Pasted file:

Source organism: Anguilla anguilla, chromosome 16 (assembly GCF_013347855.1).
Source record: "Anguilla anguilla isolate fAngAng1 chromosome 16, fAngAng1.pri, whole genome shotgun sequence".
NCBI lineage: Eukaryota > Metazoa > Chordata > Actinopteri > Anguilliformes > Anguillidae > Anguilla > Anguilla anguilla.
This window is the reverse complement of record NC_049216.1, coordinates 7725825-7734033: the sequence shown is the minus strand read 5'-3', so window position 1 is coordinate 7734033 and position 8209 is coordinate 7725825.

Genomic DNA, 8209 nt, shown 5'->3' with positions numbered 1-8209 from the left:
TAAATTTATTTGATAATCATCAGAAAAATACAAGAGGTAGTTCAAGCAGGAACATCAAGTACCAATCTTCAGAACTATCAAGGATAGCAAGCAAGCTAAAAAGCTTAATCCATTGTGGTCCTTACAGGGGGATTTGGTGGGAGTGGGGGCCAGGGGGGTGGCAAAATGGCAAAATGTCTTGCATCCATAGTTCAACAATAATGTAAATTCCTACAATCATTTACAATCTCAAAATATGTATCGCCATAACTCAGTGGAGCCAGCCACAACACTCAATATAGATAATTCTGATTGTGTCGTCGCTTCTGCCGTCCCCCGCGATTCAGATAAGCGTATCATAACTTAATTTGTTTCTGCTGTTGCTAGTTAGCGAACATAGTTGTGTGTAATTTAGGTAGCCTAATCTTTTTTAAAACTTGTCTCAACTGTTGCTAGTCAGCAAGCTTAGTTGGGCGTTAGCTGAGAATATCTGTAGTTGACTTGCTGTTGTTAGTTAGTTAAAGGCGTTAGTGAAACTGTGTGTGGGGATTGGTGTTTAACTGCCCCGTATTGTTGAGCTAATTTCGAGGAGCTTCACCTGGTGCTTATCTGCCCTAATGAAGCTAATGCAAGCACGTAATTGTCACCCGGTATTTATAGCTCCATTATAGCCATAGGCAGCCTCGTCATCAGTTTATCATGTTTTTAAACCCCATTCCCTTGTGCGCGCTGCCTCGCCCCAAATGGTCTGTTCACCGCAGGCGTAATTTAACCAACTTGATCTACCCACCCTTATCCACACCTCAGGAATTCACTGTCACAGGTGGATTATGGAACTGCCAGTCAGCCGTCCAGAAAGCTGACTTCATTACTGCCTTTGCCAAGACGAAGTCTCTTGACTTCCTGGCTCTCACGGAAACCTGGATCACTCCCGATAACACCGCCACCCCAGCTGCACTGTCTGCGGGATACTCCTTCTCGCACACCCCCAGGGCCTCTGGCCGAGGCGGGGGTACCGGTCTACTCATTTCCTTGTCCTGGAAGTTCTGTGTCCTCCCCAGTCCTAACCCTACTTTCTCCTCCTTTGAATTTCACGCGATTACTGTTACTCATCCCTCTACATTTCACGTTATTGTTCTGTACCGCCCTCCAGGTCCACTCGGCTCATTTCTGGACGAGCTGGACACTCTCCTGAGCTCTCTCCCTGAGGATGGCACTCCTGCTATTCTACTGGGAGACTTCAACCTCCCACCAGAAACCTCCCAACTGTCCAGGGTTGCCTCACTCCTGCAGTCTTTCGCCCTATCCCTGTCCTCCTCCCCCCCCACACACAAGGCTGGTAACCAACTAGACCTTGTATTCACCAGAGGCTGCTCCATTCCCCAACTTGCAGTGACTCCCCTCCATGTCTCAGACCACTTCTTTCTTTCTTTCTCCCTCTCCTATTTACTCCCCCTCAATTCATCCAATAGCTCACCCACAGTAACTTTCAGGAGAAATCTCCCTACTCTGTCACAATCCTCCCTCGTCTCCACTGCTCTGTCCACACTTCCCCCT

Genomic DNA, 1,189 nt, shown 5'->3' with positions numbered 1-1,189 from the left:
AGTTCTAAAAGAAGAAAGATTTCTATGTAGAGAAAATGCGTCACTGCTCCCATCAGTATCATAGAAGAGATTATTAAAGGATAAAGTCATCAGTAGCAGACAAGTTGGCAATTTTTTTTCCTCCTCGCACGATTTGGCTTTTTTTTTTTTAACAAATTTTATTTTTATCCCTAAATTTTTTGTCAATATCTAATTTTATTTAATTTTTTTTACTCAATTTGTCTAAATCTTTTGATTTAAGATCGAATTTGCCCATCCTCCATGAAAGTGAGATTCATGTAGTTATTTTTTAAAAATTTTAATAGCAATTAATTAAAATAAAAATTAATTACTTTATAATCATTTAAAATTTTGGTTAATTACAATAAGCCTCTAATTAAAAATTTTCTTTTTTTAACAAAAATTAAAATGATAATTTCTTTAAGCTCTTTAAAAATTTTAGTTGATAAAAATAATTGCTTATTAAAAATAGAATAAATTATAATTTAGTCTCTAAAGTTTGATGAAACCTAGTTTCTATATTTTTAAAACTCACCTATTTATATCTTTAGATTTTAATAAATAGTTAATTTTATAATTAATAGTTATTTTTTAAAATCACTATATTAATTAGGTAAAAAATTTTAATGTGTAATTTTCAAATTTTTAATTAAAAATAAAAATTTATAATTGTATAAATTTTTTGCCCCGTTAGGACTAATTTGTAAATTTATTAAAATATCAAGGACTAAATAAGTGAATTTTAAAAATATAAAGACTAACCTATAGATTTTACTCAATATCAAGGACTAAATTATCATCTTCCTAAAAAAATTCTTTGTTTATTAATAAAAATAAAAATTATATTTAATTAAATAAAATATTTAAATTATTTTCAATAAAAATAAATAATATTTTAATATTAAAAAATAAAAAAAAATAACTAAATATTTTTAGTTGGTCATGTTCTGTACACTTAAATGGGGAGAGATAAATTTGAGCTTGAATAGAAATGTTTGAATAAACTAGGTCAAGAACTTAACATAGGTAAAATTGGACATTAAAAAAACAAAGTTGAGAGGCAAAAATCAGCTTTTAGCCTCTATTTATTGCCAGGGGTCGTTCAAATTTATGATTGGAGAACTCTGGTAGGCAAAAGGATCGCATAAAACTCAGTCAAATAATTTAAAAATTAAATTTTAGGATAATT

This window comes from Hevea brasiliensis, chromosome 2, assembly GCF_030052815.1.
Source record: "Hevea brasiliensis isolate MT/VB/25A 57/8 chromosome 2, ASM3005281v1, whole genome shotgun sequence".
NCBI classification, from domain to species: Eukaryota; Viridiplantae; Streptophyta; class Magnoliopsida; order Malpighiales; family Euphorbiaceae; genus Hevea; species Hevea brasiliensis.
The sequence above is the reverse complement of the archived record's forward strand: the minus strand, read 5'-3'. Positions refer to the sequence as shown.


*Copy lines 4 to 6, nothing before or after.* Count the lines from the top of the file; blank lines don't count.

This window is the reverse complement of record NC_049216.1, coordinates 7725825-7734033: the sequence shown is the minus strand read 5'-3', so window position 1 is coordinate 7734033 and position 8209 is coordinate 7725825.

Genomic DNA, 8209 nt, shown 5'->3' with positions numbered 1-8209 from the left:
TAAATTTATTTGATAATCATCAGAAAAATACAAGAGGTAGTTCAAGCAGGAACATCAAGTACCAATCTTCAGAACTATCAAGGATAGCAAGCAAGCTAAAAAGCTTAATCCATTGTGGTCCTTACAGGGGGATTTGGTGGGAGTGGGGGCCAGGGGGGTGGCAAAATGGCAAAATGTCTTGCATCCATAGTTCAACAATAATGTAAATTCCTACAATCATTTACAATCTCAAAATATGTATCGCCATAACTCAGTGGAGCCAGCCACAACACTCAATATAGATAATTCTGATTGTGTCGTCGCTTCTGCCGTCCCCCGCGATTCAGATAAGCGTATCATAACTTAATTTGTTTCTGCTGTTGCTAGTTAGCGAACATAGTTGTGTGTAATTTAGGTAGCCTAATCTTTTTTAAAACTTGTCTCAACTGTTGCTAGTCAGCAAGCTTAGTTGGGCGTTAGCTGAGAATATCTGTAGTTGACTTGCTGTTGTTAGTTAGTTAAAGGCGTTAGTGAAACTGTGTGTGGGGATTGGTGTTTAACTGCCCCGTATTGTTGAGCTAATTTCGAGGAGCTTCACCTGGTGCTTATCTGCCCTAATGAAGCTAATGCAAGCACGTAATTGTCACCCGGTATTTATAGCTCCATTATAGCCATAGGCAGCCTCGTCATCAGTTTATCATGTTTTTAAACCCCATTCCCTTGTGCGCGCTGCCTCGCCCCAAATGGTCTGTTCACCGCAGGCGTAATTTAACCAACTTGATCTACCCACCCTTATCCACACCTCAGGAATTCACTGTCACAGGTGGATTATGGAACTGCCAGTCAGCCGTCCAGAAAGCTGACTTCATTACTGCCTTTGCCAAGACGAAGTCTCTTGACTTCCTGGCTCTCACGGAAACCTGGATCACTCCCGATAACACCGCCACCCCAGCTGCACTGTCTGCGGGATACTCCTTCTCGCACACCCCCAGGGCCTCTGGCCGAGGCGGGGGTACCGGTCTACTCATTTCCTTGTCCTGGAAGTTCTGTGTCCTCCCCAGTCCTAACCCTACTTTCTCCTCCTTTGAATTTCACGCGATTACTGTTACTCATCCCTCTACATTTCACGTTATTGTTCTGTACCGCCCTCCAGGTCCACTCGGCTCATTTCTGGACGAGCTGGACACTCTCCTGAGCTCTCTCCCTGAGGATGGCACTCCTGCTATTCTACTGGGAGACTTCAACCTCCCACCAGAAACCTCCCAACTGTCCAGGGTTGCCTCACTCCTGCAGTCTTTCGCCCTATCCCTGTCCTCCTCCCCCCCCACACACAAGGCTGGTAACCAACTAGACCTTGTATTCACCAGAGGCTGCTCCATTCCCCAACTTGCAGTGACTCCCCTCCATGTCTCAGACCACTTCTTTCTTTCTTTCTCCCTCTCCTATTTACTCCCCCTCAATTCATCCAATAGCTCACCCACAGTAACTTTCAGGAGAAATCTCCCTACTCTGTCACAATCCTCCCTCGTCTCCACTGCTCTGTCCACACTTCCCCCT